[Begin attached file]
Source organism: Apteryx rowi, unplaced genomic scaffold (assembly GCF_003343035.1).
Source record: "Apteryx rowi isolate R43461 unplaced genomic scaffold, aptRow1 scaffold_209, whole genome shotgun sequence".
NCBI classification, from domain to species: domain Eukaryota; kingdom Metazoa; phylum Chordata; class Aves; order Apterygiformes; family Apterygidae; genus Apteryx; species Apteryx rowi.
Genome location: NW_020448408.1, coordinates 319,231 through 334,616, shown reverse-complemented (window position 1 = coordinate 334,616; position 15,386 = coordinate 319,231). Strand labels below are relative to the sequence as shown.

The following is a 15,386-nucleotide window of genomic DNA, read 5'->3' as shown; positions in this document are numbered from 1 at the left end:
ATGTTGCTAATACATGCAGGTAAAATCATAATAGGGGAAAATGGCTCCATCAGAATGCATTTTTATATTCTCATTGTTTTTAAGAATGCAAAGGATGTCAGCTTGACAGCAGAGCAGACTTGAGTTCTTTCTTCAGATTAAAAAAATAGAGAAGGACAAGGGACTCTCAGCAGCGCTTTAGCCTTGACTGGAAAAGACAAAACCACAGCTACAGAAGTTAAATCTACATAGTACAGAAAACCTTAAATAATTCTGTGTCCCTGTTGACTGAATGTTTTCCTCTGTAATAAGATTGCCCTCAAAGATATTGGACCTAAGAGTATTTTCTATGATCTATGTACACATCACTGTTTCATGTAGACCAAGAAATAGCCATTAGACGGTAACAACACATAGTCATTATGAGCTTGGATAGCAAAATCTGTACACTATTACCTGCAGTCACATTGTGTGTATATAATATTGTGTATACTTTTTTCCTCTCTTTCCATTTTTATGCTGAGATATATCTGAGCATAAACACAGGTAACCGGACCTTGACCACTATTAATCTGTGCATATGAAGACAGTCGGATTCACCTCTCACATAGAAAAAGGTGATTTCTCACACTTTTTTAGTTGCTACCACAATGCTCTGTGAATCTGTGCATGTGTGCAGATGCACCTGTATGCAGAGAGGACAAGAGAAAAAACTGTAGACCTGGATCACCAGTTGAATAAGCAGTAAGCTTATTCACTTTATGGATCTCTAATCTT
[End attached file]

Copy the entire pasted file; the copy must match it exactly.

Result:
Source organism: Apteryx rowi, unplaced genomic scaffold (assembly GCF_003343035.1).
Source record: "Apteryx rowi isolate R43461 unplaced genomic scaffold, aptRow1 scaffold_209, whole genome shotgun sequence".
NCBI classification, from domain to species: domain Eukaryota; kingdom Metazoa; phylum Chordata; class Aves; order Apterygiformes; family Apterygidae; genus Apteryx; species Apteryx rowi.
Genome location: NW_020448408.1, coordinates 319,231 through 334,616, shown reverse-complemented (window position 1 = coordinate 334,616; position 15,386 = coordinate 319,231). Strand labels below are relative to the sequence as shown.

The following is a 15,386-nucleotide window of genomic DNA, read 5'->3' as shown; positions in this document are numbered from 1 at the left end:
ATGTTGCTAATACATGCAGGTAAAATCATAATAGGGGAAAATGGCTCCATCAGAATGCATTTTTATATTCTCATTGTTTTTAAGAATGCAAAGGATGTCAGCTTGACAGCAGAGCAGACTTGAGTTCTTTCTTCAGATTAAAAAAATAGAGAAGGACAAGGGACTCTCAGCAGCGCTTTAGCCTTGACTGGAAAAGACAAAACCACAGCTACAGAAGTTAAATCTACATAGTACAGAAAACCTTAAATAATTCTGTGTCCCTGTTGACTGAATGTTTTCCTCTGTAATAAGATTGCCCTCAAAGATATTGGACCTAAGAGTATTTTCTATGATCTATGTACACATCACTGTTTCATGTAGACCAAGAAATAGCCATTAGACGGTAACAACACATAGTCATTATGAGCTTGGATAGCAAAATCTGTACACTATTACCTGCAGTCACATTGTGTGTATATAATATTGTGTATACTTTTTTCCTCTCTTTCCATTTTTATGCTGAGATATATCTGAGCATAAACACAGGTAACCGGACCTTGACCACTATTAATCTGTGCATATGAAGACAGTCGGATTCACCTCTCACATAGAAAAAGGTGATTTCTCACACTTTTTTAGTTGCTACCACAATGCTCTGTGAATCTGTGCATGTGTGCAGATGCACCTGTATGCAGAGAGGACAAGAGAAAAAACTGTAGACCTGGATCACCAGTTGAATAAGCAGTAAGCTTATTCACTTTATGGATCTCTAATCTT